Do you have a sneaking suspicion that you might be more qualified than you boss?
Well, you might be right. People got promoted for lots of reasons, not all of which have to do with their qualifications. Your boss could have gotten the position because of seniority, because of years of experience, or maybe it’s even the result of politics.
It could also be that your definition of “qualified” is different than that of the people who promoted your boss. Maybe your boss has education, credentials, or a work history that you’re unaware of. Or even if your boss doesn’t have the technical expertise, maybe he or she has the softer leadership skills required to manage a team of more qualified employees.
No matter the reason, working under someone who you don’t think is qualified can be a frustrating experience. So what do you do? Do you take your irritation out on your boss, complain to your coworkers, and potentially harm your career? Or do you just make the most of an annoying situation?
The choice of how to deal with an under-qualified boss is all yours.
Don’t take it personally: You may never know why your boss was promoted to his or her position despite the apparent lack of qualifications – but it most likely wasn’t as a personal slight to you. Remember that your career isn’t a zero-sum game: your future successes won’t be canceled out by your boss’s current position.
Learn from your boss: Even if you feel your boss is less qualified than you, try to find something to learn from her. Is she great at sales? A networking genius? A talented project manager? If you shift your focus from obsessing about your boss’s lack of qualifications, you may be surprised by what she can teach you.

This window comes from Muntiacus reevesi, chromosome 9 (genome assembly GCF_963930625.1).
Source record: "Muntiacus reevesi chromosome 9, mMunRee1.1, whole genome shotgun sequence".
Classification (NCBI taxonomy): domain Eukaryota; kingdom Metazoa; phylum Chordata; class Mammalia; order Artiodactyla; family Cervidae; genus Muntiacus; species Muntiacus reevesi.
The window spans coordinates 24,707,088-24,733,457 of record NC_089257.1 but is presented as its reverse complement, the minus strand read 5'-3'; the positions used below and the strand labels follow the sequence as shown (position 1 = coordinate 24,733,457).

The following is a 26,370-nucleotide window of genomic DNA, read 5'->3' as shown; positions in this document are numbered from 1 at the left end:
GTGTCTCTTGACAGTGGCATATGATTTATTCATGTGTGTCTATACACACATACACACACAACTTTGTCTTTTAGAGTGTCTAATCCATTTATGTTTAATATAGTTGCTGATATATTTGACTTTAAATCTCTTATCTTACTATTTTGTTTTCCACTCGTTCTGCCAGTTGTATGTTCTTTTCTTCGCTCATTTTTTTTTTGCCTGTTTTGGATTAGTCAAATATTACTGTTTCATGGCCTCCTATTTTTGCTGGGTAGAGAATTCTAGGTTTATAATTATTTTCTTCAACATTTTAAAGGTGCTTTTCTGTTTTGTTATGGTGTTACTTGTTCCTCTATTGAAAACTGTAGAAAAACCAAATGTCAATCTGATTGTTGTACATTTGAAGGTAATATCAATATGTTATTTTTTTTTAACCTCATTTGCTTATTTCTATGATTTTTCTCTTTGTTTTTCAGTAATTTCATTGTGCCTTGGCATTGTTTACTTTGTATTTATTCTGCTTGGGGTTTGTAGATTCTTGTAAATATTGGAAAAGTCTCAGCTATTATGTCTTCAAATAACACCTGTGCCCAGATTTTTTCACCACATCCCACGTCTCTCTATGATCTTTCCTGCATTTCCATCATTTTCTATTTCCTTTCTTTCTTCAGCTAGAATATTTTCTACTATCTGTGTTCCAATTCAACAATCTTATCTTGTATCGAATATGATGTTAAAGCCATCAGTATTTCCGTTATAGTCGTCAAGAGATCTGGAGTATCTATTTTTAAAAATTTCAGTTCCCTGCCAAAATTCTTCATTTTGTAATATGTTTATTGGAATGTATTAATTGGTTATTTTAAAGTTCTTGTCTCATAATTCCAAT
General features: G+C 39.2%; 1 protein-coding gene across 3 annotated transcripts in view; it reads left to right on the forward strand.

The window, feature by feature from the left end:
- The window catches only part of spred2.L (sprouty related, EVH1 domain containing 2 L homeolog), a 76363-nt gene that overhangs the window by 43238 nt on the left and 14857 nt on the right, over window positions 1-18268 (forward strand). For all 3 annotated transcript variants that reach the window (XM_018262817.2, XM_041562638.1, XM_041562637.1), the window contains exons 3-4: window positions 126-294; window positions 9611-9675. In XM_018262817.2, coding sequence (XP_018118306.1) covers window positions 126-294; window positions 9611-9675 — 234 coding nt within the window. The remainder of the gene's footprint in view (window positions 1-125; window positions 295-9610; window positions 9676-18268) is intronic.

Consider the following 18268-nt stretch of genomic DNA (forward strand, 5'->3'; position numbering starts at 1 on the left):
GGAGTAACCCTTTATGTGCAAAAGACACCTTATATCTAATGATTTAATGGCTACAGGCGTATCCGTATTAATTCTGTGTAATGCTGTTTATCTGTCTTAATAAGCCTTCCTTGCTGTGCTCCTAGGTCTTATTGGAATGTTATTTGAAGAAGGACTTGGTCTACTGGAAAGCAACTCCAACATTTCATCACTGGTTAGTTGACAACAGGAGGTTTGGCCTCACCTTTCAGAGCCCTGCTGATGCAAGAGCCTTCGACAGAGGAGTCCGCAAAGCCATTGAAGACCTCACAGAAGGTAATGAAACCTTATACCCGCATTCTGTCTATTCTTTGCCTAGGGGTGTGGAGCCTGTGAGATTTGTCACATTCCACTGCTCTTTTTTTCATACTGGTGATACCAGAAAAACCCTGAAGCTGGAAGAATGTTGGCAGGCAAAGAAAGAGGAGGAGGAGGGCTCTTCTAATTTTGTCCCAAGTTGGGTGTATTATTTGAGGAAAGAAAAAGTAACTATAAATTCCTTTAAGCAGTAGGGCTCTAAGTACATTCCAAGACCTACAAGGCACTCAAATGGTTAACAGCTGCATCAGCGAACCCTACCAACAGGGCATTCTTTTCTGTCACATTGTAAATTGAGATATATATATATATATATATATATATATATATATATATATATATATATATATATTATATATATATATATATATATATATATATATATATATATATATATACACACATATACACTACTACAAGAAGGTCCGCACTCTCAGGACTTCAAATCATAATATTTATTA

Stay positive: If you feel like your work situation is unfair, it can be easy to become negative or combative. But try to keep a positive outlook instead of letting your attitude turn sour. Remember: being a disgruntled employee won’t get you anywhere, and might even ruin any chance you have at a promotion later.
Don’t badmouth your boss: Badmouthing your boss is a terrible habit to get into. It’s not only unprofessional, but it can strain your relationship and harm your career if word gets back. Complaining can also bring down your morale, dragging you deeper into hating your situation rather than figuring out how to make it work.
Lend a hand when needed: Sometimes your boss may need help with things that you’re an expert in. Don’t let your frustration get in the way of working together as a team toward the good of the organization. If your boss has questions, or would benefit from your help, lend a hand.
But don’t keep covering for your boss’s mistakes: I’m not suggesting you out your boss, or try to bring him down, but it shouldn’t be up to you to take the fall or constantly cover for your boss’s lack of knowledge. If you do, you’re setting a dangerous precedent that will hurt not only your own career, but could hurt the organization.
Whatever you do, keep the focus on your own career
Sure, you may be frustrated by your work situation right now, but don’t let that derail your entire career – and certainly don’t waste all your energy and career capital trying to bring down your boss. Instead, if your current situation isn’t working, look for ways that you can advance your career – whether that’s additional professional development, mentoring, or expressing your interest in other positions within the company.
In the end, you’re the only one who can advance your career. Letting your frustrations with your boss hold you back won’t solve the problem in the short run, and definitely won’t help you in the long.
Have you ever had a boss who was less qualified than you? How did you deal with it? Let us know in the comments.